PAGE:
Breaking it Down
The professor who puts the phat in fats
When Michael Eskin wants to make a point about his favourite subject, lectures, overhead projectors and handouts aren’t enough.
Like Eminem, Snoop Dogg and Ice-T, the University of Manitoba nutrition chemistry professor breaks into rap. Eskin’s masterpiece? A little ditty called Lipids Get a Real Bad Rap.
Not only does the professor and researcher rap for his students a cappella, he has a beat-heavy music video to accompany his song. It features graphics, special effects—and the 74-year-old grandfather’s formidable dance moves.
“My son did the music and we recorded it…. It was quite a hit,” says Eskin, a YouTube star.
His fans include students and colleagues at the U of M and around the world.
“Cholesterol, cholesterol gets all that bad attention. Without you there would be no lipid digestion. They are needed in the bile to emulsify the fats so the body gets all those polyunsaturates,” chants Eskin in his English accent while wearing a wool cap.
Later in the song: “Cholesterol, cholesterol we need you real bad. Without you we wouldn’t be a mom or dad. You make those sex hormones we can’t do without so civilization continues when we seniors all die out.”
Eskin’s goal? To simplify complex nutrition chemistry concepts and make them fun for his students. “Science can be very dull…. You almost have to be a bit of an entertainer,” says Eskin, a professor in the department of human nutritional sciences.
He is thrilled when his students get a kick out of his humorous classroom quips. The professor’s office, located on the fourth floor of the Human Ecology Building, is lined with nutrition books and packed with piles of papers, many of which are nutrition-themed cartoons—and one-liners that he might deliver in class.
“The omelet trap: to eat or not to eat,” he recites, in a Shakes-pearean tone.
“Then there was another one which was called ‘Is this a hot dog I see before me?’”
Eskin grew up in Second World War Birmingham, England. (He says rationing was commonplace.) His father, who immigrated to England from Russia, was a cantor. His mother was a teacher. Teaching is a family tradition; one of his three sisters is a teacher as are his two sons.
Eskin graduated with a biochemistry doctorate from the Univer-sity of Birmingham and eventually went on to teach in London. That’s when he saw an advertisement for a position at the U of M. “I applied for the job. The dean of the faculty came to London and interviewed me. Before I knew it, I was on the plane to Winnipeg. I had never heard of Winnipeg before,” he says. Four decades later, Eskin is happy to call the city his home.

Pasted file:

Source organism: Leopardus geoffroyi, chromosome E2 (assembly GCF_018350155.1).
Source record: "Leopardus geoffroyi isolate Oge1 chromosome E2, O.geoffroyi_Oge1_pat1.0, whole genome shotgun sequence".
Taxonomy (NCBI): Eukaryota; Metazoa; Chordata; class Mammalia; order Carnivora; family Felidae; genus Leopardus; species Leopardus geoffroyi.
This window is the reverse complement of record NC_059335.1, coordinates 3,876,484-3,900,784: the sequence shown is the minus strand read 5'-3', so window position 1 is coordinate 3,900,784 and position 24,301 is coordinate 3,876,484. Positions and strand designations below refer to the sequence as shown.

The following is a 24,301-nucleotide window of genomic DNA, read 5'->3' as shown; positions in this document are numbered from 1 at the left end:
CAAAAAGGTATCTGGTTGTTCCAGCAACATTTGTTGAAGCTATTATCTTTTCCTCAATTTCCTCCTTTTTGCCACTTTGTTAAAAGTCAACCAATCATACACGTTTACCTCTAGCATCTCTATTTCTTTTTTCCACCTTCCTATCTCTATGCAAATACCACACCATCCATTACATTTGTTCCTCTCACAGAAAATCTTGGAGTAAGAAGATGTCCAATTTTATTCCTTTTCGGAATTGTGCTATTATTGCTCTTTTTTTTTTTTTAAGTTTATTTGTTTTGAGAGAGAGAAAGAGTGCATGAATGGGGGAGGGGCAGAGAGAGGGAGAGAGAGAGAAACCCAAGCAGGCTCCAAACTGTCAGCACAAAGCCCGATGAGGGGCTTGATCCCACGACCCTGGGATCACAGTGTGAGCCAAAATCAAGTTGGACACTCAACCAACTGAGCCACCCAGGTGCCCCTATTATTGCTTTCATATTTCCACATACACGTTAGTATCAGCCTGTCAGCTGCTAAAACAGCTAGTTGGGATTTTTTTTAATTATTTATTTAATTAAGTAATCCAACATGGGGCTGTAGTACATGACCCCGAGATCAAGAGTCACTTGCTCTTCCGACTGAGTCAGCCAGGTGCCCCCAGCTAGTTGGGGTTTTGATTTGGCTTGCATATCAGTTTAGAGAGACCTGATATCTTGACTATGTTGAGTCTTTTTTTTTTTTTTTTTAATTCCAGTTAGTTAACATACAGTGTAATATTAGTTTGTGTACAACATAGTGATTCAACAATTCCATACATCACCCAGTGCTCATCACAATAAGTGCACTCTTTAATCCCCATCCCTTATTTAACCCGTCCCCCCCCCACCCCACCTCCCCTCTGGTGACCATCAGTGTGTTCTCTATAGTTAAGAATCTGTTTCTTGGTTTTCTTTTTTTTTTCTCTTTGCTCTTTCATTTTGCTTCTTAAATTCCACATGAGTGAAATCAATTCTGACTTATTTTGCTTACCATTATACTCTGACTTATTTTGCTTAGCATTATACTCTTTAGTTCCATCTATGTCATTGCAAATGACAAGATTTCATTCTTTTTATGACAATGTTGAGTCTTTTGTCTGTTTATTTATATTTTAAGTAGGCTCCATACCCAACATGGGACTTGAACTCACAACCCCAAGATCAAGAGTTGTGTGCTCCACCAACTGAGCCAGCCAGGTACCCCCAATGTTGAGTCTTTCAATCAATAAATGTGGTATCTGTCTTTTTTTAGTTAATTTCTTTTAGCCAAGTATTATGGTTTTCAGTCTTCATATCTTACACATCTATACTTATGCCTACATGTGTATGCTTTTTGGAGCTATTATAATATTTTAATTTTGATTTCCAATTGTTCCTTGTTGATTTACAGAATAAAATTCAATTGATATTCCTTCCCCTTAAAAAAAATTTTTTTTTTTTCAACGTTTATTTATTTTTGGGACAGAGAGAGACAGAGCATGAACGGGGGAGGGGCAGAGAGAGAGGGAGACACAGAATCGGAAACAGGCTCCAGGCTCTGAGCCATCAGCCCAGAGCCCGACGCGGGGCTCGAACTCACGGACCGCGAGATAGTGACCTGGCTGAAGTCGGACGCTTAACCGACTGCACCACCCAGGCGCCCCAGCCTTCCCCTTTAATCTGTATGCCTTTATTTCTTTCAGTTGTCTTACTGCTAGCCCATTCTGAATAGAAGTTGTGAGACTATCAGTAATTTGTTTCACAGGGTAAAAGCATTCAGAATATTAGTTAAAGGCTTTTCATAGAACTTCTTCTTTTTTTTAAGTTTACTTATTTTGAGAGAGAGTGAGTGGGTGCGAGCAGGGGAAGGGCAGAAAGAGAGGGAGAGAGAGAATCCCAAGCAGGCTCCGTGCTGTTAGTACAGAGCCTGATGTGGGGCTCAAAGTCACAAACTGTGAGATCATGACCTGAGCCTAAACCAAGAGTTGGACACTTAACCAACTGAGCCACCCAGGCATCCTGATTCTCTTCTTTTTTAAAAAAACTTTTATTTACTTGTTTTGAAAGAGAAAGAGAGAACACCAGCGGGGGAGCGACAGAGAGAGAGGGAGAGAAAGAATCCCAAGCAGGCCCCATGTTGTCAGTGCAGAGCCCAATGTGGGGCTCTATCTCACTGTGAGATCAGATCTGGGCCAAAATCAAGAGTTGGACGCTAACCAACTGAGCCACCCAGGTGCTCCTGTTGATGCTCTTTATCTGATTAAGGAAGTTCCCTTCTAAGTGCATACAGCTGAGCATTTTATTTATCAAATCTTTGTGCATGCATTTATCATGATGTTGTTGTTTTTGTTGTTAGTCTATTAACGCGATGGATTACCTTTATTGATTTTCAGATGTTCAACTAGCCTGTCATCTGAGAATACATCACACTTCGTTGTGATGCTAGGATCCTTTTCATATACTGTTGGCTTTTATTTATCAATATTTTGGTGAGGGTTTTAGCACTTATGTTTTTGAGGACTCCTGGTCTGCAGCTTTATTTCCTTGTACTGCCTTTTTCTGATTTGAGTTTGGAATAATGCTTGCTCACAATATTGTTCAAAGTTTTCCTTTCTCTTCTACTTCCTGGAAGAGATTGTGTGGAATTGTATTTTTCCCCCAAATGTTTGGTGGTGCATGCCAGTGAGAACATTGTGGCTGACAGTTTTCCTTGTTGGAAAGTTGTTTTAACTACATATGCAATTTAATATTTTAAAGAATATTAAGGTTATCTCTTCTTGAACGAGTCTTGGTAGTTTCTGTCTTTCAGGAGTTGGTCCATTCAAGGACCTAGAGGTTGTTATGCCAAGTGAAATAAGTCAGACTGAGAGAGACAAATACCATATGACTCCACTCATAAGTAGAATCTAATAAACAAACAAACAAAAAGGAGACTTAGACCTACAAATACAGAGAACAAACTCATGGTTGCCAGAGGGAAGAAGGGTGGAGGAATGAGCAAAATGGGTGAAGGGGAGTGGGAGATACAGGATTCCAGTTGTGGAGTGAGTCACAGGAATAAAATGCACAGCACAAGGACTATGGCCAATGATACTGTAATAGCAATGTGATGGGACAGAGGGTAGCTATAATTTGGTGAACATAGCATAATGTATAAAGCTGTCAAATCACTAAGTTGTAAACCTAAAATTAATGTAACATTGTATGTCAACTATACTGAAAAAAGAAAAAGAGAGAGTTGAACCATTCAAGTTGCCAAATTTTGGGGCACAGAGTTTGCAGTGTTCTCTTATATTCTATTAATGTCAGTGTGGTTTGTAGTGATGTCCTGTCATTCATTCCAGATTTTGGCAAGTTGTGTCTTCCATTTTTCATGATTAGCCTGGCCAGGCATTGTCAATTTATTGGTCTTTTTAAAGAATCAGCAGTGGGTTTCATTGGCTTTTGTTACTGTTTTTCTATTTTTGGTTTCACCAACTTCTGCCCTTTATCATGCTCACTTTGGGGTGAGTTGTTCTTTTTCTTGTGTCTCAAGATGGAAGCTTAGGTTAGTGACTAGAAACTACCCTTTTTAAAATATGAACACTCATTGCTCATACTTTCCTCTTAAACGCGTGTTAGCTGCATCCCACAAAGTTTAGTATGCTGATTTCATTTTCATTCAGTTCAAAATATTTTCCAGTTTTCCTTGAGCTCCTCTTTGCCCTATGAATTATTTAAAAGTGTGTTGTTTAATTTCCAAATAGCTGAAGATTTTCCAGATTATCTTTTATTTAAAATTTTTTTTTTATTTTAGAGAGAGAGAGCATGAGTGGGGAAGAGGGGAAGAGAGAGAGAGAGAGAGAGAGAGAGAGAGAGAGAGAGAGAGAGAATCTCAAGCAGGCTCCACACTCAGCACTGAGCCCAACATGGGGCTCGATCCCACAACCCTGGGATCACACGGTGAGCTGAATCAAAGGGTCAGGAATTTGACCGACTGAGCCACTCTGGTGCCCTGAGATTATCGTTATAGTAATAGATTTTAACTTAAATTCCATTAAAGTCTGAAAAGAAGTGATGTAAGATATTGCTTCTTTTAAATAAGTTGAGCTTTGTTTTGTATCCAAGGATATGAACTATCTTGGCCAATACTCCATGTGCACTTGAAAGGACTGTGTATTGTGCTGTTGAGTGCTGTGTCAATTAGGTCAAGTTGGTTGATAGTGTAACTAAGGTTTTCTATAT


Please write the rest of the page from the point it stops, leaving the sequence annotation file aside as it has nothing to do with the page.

Why his fascination with food chemistry? “I really like to know what is going on beyond the superficial level,” says the professor, who has spent years researching canola oil. He was one of the first to measure its shelf life and explore its capability to lower blood cholesterol. He is also co-editor of the journal, Lipid Technology, and has written 13 books, including one that is considered a classic food biochemistry text.
He discovered his love for rapping a few years ago when he recorded Passover Rap in his kitchen. It’s a song he created to entertain and educate Jewish kids with learning disabilities. The rap number is on his CD, Mostly Genesis with A Little Exodus.
Writing lyrics comes easily for Eskin who wrote the draft for his lipids rap in under two hours. Perhaps it’s his musical education; he’s a classically trained singer who studied at the Birmingham School of Music. The award-winning chemist even wrote a spot for Sesame Street 15 years ago.
He says an attention-getting first sentence is the key to any rap song. “In any of [my raps], the opening statement is really crucial.”
What’s next for Eskin? A rap on saturated fatty acids—a once villainized substance he says scientists are touting as beneficial to health. He says while folk and classical are his favourite, he has a certain respect for rappers and their music.
“I listen to some. I mean it is a sort of poetry really. Much of that, particularly, [is] very much about protest and about inequity and frustration that unfortunately is in society,” says Eskin.
While his lipid rap isn’t exactly a protest about social injustice, he says it is intended to de-stigmatize the bad reputation some nutrition experts—and governments— have given dietary fats.
“They were so paranoid about lipids. [Yet] they never had such obesity ever.”